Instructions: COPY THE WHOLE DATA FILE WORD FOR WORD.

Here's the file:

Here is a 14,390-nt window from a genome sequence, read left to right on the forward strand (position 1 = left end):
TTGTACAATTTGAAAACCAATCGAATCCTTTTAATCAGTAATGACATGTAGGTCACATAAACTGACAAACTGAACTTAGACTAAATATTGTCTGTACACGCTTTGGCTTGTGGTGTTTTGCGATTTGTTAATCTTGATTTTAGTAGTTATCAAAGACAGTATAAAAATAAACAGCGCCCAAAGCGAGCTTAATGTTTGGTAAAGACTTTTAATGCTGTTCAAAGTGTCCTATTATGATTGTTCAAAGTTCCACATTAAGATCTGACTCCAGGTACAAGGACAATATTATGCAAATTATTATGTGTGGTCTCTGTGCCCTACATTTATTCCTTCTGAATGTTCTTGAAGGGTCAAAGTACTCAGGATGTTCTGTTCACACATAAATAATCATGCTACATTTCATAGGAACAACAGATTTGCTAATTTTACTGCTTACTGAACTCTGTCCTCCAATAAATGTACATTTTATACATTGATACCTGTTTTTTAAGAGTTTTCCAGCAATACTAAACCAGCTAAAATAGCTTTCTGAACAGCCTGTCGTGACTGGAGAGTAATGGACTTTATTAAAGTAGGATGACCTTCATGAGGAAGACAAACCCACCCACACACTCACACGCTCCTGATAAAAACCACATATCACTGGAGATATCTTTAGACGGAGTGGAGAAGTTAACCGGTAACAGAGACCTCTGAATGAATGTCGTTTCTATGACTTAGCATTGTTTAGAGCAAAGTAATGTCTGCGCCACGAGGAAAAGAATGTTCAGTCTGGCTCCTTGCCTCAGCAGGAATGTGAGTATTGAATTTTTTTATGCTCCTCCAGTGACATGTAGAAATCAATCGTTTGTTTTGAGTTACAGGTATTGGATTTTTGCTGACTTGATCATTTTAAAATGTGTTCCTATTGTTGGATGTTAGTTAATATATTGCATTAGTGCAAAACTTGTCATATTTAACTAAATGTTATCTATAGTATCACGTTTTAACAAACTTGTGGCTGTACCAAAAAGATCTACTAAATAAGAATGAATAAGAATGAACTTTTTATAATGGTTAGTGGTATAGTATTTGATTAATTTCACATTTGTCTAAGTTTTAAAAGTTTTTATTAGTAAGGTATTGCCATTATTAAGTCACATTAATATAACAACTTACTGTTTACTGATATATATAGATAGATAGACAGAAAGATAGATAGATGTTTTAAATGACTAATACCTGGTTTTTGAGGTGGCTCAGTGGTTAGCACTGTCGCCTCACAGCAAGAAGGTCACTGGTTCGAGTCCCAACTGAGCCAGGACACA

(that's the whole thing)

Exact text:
Here is a 14,390-nt window from a genome sequence, read left to right on the forward strand (position 1 = left end):
TTGTACAATTTGAAAACCAATCGAATCCTTTTAATCAGTAATGACATGTAGGTCACATAAACTGACAAACTGAACTTAGACTAAATATTGTCTGTACACGCTTTGGCTTGTGGTGTTTTGCGATTTGTTAATCTTGATTTTAGTAGTTATCAAAGACAGTATAAAAATAAACAGCGCCCAAAGCGAGCTTAATGTTTGGTAAAGACTTTTAATGCTGTTCAAAGTGTCCTATTATGATTGTTCAAAGTTCCACATTAAGATCTGACTCCAGGTACAAGGACAATATTATGCAAATTATTATGTGTGGTCTCTGTGCCCTACATTTATTCCTTCTGAATGTTCTTGAAGGGTCAAAGTACTCAGGATGTTCTGTTCACACATAAATAATCATGCTACATTTCATAGGAACAACAGATTTGCTAATTTTACTGCTTACTGAACTCTGTCCTCCAATAAATGTACATTTTATACATTGATACCTGTTTTTTAAGAGTTTTCCAGCAATACTAAACCAGCTAAAATAGCTTTCTGAACAGCCTGTCGTGACTGGAGAGTAATGGACTTTATTAAAGTAGGATGACCTTCATGAGGAAGACAAACCCACCCACACACTCACACGCTCCTGATAAAAACCACATATCACTGGAGATATCTTTAGACGGAGTGGAGAAGTTAACCGGTAACAGAGACCTCTGAATGAATGTCGTTTCTATGACTTAGCATTGTTTAGAGCAAAGTAATGTCTGCGCCACGAGGAAAAGAATGTTCAGTCTGGCTCCTTGCCTCAGCAGGAATGTGAGTATTGAATTTTTTTATGCTCCTCCAGTGACATGTAGAAATCAATCGTTTGTTTTGAGTTACAGGTATTGGATTTTTGCTGACTTGATCATTTTAAAATGTGTTCCTATTGTTGGATGTTAGTTAATATATTGCATTAGTGCAAAACTTGTCATATTTAACTAAATGTTATCTATAGTATCACGTTTTAACAAACTTGTGGCTGTACCAAAAAGATCTACTAAATAAGAATGAATAAGAATGAACTTTTTATAATGGTTAGTGGTATAGTATTTGATTAATTTCACATTTGTCTAAGTTTTAAAAGTTTTTATTAGTAAGGTATTGCCATTATTAAGTCACATTAATATAACAACTTACTGTTTACTGATATATATAGATAGATAGACAGAAAGATAGATAGATGTTTTAAATGACTAATACCTGGTTTTTGAGGTGGCTCAGTGGTTAGCACTGTCGCCTCACAGCAAGAAGGTCACTGGTTCGAGTCCCAACTGAGCCAGGACACA